With Al Dhafra having nothing to play for and the title sewn up previously at Hatta, the hardest the home players had to work was when an avalanche of paper placards cascaded down upon them after Ali Mabkhout, who else, opened the scoring after 20 minutes.
Fares Juma’s header was parried by Abdulla Sultan, but only into the path of the lethal Mabkhout, whose strike was arguably the easiest of his 32 in 26 league games this season.
Khalfan Mubarak had a fine game and tapped in the second to add to his burgeoning reputation, while Mabkhout proved he can also provide too as he unselfishly teed up Mbark Boussoufa for a third on the stroke of half time which put the game to bed.
Mabkhout, fittingly, had the final say, setting the seal on a magnificent season both collectively and individually with a 33 rd goal in 26 games.
He has now scored 134 times in 222 league games for Jazira. Strikingly, though, he has 71 in 73 over the course of the last three seasons.
Mohammed bin Zayed Stadium was raucous for a change, with 17,351 crammed in, comfortably the biggest attendance of the campaign.
The stadium was plunged into darkness upon the final whistle as the trophy was presented to a team that has shone far brighter than any of their opponents this season.
The challenge now will be to sustain that success. Nobody connected with Jazira will want to wait another six years for the third AGL crown.
Edgardo Bauza was convinced to take up the “personal challenge” of guiding the UAE after finding common ground with their Football Association, in contrast to his painful recent experience at Argentina.
Bauza, 59, has inked a two-year to reinvigorate the Whites’ faltering bid to make World Cup 2018 and guide them on home soil at the 2019 Asian Cup. This decision granted an instant return to management after he was dismissed by the Argentine Football Association’s new president Claudio Tapia last month because of a miserable eight-match spell, which sees the beaten World Cup 2014 finalists on the verge of missing next summer’s tournament.
His unveiling on Thursday night at the UAE Football Association’s headquarters in Al Khawaneej also marked the end of a sinuous process to find Mahdi Ali’s replacement, involving advanced talks with a number of other candidates as well as a previous rejected bid from El Paton.
“First of all, this is a personal challenge because we are all on the same track – the president and all the directors,” said Bauza. “We are not thinking about just the three games [remaining qualifiers on Road to Russia] in the coming months, we are thinking about a long-term period and long-term project.
“That is my main goal, to start work as soon as possible. We have an initial two-year project, but we think it is possible to pray for a longer term as everyone is thinking the same – coach and president.”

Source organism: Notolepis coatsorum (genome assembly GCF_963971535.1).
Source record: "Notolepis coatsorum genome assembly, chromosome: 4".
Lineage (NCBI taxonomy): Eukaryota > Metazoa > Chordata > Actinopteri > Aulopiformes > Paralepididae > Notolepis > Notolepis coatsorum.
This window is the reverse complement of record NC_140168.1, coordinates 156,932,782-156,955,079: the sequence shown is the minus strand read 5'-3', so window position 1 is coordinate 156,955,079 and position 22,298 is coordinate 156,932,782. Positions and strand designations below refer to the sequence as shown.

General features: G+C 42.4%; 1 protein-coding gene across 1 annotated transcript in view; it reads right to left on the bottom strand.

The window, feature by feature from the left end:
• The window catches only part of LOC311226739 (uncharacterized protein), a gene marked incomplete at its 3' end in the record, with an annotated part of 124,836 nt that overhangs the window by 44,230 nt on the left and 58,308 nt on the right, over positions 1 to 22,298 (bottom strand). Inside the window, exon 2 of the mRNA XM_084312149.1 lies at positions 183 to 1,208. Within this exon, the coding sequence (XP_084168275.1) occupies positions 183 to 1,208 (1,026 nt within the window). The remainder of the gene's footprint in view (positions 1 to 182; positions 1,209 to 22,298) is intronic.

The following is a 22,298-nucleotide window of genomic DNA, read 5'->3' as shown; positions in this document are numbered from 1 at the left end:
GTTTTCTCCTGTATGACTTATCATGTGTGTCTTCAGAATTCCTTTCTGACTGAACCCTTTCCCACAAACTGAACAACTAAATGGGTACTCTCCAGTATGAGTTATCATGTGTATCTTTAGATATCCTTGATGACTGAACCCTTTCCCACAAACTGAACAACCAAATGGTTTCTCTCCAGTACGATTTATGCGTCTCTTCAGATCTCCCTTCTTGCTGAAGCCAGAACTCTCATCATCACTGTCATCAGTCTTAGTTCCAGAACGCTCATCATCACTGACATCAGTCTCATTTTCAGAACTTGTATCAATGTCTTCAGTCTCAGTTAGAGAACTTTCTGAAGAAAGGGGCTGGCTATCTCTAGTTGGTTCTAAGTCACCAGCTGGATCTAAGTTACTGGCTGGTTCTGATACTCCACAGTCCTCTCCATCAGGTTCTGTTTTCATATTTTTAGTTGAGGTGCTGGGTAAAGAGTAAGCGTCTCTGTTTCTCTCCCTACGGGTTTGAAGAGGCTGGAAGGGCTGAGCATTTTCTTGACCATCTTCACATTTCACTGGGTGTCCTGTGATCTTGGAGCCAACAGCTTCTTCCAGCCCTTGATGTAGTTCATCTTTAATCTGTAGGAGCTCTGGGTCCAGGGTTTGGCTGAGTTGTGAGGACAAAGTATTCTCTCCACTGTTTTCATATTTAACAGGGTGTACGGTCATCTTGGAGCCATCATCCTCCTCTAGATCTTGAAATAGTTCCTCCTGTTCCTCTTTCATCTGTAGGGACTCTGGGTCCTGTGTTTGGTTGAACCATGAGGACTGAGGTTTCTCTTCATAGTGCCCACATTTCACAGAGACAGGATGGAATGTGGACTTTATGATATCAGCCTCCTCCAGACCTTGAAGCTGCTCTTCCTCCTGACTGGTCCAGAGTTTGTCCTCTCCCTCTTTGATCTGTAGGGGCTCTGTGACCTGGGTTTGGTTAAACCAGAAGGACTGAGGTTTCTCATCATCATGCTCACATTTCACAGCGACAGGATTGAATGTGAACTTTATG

He added: “I had done some research about the team before coming here but I now have some more knowledge about the team after watching three games from the qualifying campaign. From this, I will start working and try and improve the situation.”
Bauza takes over a nation who are fourth with three games left in the third-and-final round of qualifying for World Cup 2018, one place and four points outside the advancement spots in Group B. A 2-0 defeat to Australia on March 28 saw Ali hand in his resignation, ending a transformational four-and-a-half-year tenure.
The new man has less than five weeks to prepare for his first qualifier, a must-win match at eliminated Thailand. He will debut in a friendly against Qatar in Doha on May 6.
After the fixture in Bangkok, they host Bert van Marwijk’s high-flying Saudi Arabia on August 31 and finish off against Iraq on September 5. They will likely need to take all nine points to stand any chance of success.
Bauza was fully aware of the dire straits his new team finds themselves in as they bid for a second-ever entry into the globe’s grandest football event.
He said: “Mathematically it is possible, but it is very difficult. For sure, we will try to win.
“The situation is difficult because it doesn’t depend on the UAE, it depends on other results.”
Bauza was given his marching orders by the AFA on April 11, less than two weeks after Tapia took the reins. He offered a pragmatic take on the abrupt end of his “beautiful experience” in charge of his nation.
“Having a new president [with Argentina], you know if you come from the old president [Armando Perez] you know you are finished,” said Paton
“It was a beautiful experience, Argentina. But it was finished and there were another five possibilities.
“I chose this one because of the challenge.”
The UAE FA first failed to lure fellow Argentine Alejandro Sabella early last month because of health reasons, while Cosmin Olaroiu preferred to wait for a European post if he is to leave Ahli. An initial $3.5 million annual package was then turned down by Bauza, before scheduling issues torpedoed a move for ex-Honduras and Ecuador tactician Reinaldo Rueda.
Bauza’s only experience of Middle Eastern football is a four-month spell at Saudi Arabia’s Al Nassr in 2009.
He will add to this by watching Al Jazira’s title coronation in the Arabian Gulf League against Al Dhafra on Friday, before taking in next Friday’s President’s Cup final between Al Nasr and Al Wahda after a brief trip home.